The amount of food was just right; not much was left behind. Our expectations were so low that despite the food being subpar, we were pretty satisfied with it. Things got even better when the waiter gave us our bill.
$18? $18? There was no indication on the bill of how many dishes we ate, just a simple total. $18 for at least 10 dishes that fed five people; dinner can't get much cheaper than that. Granted, the cost of the ingredients for our dishes was probably negligible, but there are other costs involved, like...salaries, electricity, gas, etc. Or maybe not.
We finished with an almond cookie and a fortune cookie for each of us. I rarely eat almond cookies, but I thought this one was good—light, crisp, buttery. My fortune cookie was good too, or as good as a not stale fortune cookie can be. And my fortune was quite apt:
:) You are sociable and entertaining. :)
(Replace the emoticons with actual smiley faces.)
Indeed, I AM FULL OF AMUSEMENT.
- There's a human under there. Maybe. Photograph: Diana Yee
My main role during the photoshoot was "human coat rack / bag holder / pack mule. Which was fine with me; the models (Greg and Jessica) had to frequently go jacket-less in the bitter cold. Not only was I wearing my super poofy sub-freezing weather-appropriate jacket, but I was covered in like, two more jackets. On my head. I felt like a winner!
During dinner we found a pair of neglected glasses on the neighboring table. We could tell from the thick, square plastic frame that they were probably meant for someone much closer to blindness than we were. So naturally, we passed it around the table and each tried it on for a dose of dizziness and buggy-eyed action.
- The cook/waiter strikes a pose. Photograph: Diana Yee
We moved about the restaurant as we pleased, taking a gazillion photos along the way (check out Diana's photos here and here) without any question from the cook/waiter. I can't imagine what he must've thought of us: "Why is that young woman sitting on a table in front of the mirror? Why are they hanging around those stools? Why is that other young woman uncomfortable wearing heels?" I can't imagine any other public place where we could've done this without drawing attention to ourselves. If we annoyed the crap out of him, he didn't show it; he was super nice. It'd be great to find out what his story is.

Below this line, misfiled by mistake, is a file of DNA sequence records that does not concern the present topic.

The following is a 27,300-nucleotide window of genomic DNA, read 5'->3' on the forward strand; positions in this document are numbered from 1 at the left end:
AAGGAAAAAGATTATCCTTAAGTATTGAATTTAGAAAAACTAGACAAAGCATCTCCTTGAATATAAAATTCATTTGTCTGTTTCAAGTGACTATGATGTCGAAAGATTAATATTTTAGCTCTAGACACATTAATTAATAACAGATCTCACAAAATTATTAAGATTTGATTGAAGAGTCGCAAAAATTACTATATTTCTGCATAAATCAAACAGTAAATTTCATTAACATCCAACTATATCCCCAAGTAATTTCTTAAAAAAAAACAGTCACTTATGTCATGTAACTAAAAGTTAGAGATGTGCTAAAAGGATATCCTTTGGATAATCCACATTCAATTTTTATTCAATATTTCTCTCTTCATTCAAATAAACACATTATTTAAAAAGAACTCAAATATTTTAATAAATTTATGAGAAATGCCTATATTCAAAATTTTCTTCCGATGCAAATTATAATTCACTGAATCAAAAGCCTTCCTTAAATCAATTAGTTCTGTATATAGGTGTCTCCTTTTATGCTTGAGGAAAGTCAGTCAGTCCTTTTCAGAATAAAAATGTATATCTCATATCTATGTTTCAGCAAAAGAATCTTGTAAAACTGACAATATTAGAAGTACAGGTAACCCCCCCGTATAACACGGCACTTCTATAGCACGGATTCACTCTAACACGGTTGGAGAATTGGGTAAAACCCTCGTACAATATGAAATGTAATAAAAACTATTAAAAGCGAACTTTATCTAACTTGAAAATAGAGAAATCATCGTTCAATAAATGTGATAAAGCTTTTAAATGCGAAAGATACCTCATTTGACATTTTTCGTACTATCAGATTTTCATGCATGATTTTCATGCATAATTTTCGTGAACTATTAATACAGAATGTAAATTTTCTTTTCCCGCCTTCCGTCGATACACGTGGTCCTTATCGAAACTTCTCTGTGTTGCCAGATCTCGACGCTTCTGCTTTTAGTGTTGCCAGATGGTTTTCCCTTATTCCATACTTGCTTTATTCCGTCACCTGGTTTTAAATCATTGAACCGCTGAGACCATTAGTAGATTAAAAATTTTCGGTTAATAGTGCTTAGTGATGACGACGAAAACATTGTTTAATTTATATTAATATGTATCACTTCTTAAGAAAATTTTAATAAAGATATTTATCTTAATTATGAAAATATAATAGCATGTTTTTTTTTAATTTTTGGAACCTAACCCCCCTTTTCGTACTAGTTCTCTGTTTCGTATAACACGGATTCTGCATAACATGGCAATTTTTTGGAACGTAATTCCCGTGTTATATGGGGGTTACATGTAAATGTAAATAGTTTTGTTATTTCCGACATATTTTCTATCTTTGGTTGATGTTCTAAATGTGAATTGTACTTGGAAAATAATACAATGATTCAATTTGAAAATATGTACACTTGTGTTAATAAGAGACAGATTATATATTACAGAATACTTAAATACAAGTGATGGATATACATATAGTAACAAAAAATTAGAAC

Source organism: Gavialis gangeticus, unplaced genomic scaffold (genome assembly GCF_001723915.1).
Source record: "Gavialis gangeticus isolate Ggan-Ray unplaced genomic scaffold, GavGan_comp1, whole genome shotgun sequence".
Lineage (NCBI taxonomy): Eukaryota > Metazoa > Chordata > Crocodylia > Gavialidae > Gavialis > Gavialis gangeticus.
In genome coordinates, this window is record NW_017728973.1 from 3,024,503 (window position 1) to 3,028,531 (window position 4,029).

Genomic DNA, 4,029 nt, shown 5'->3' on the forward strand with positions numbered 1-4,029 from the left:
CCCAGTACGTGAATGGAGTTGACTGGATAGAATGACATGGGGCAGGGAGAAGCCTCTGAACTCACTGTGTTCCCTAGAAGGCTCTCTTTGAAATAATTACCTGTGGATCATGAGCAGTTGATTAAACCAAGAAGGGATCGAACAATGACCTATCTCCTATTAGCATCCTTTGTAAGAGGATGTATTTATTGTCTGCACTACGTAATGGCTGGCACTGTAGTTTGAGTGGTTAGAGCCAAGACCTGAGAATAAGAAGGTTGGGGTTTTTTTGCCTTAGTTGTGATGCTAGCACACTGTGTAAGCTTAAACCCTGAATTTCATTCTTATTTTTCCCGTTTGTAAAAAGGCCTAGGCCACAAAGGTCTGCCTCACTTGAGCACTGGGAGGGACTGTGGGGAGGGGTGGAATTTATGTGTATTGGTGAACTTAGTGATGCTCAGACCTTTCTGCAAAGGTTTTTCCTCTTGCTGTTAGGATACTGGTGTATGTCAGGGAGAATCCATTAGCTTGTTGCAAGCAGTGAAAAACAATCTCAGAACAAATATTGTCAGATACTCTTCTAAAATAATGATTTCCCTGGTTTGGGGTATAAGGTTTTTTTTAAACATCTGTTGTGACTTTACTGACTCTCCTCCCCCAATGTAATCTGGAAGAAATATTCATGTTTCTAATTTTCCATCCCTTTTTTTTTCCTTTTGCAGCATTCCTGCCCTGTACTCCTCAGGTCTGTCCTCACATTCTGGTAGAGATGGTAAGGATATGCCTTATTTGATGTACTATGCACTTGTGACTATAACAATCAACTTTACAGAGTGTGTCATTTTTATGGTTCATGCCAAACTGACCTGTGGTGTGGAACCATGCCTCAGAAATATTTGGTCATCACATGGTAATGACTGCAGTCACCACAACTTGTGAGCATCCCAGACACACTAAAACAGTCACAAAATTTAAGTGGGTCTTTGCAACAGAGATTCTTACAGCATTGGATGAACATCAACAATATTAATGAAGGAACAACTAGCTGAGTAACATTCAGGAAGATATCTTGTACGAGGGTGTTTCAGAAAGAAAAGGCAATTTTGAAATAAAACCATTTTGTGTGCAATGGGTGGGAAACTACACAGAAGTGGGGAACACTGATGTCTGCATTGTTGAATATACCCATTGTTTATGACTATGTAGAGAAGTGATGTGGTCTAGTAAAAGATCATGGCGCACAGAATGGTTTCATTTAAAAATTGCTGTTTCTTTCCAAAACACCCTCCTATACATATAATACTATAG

When we left around 7:30, the cook/waiter was preparing to leave the close the restaurant. Sort of. After he left—we noticed since we stuck around Doyers Street to take more photos—all the lights were still on and the mahjong-playing men were still in the back. I loved that.
The night continued with a random photoshoot inside the hallway of a nearby office building. I forgot to get good photos, hence why I ended up with this mid-lip balm application shot of Greg.
We also made a random stop at Mee Sun Cafe (next on our Chinatown "To Eat" list) where I bought a zong zi.
The night ended at Hon Cafe, one of the few bakeries in Chinatown that's open late, for more dessert. Greg bought a log of rolled up cake since it was only $2 and it ended up being pretty good—moist, spongy soft, not too sweet. No idea why it was so cheap compared to their other offerings.
Although it's only January, I can confidently say that dinner at Nom Wah will be one of the most memorable meals of 2010. It doesn't matter that the food wasn't great; it was the people I was with at the environment that made it an incomparable experience. I feel sort of hypocritical heaping on the praise as someone who is generally opposed to the idea of eating somewhere purely for the setting instead of the food—think "trendy restaurant with hip customers and overpriced food"—but Nom Wah is the opposite. And I like that.
13 Doyers Street, New York, NY 10013 (b/n Pell and Bowery; map)
Mee Sun Cafe
26 Pell Street, New York, NY 10013 (b/n Doyers and Mott; map)
70 Mott St, New York, NY 10013 (b/n Canal and Bayard; map)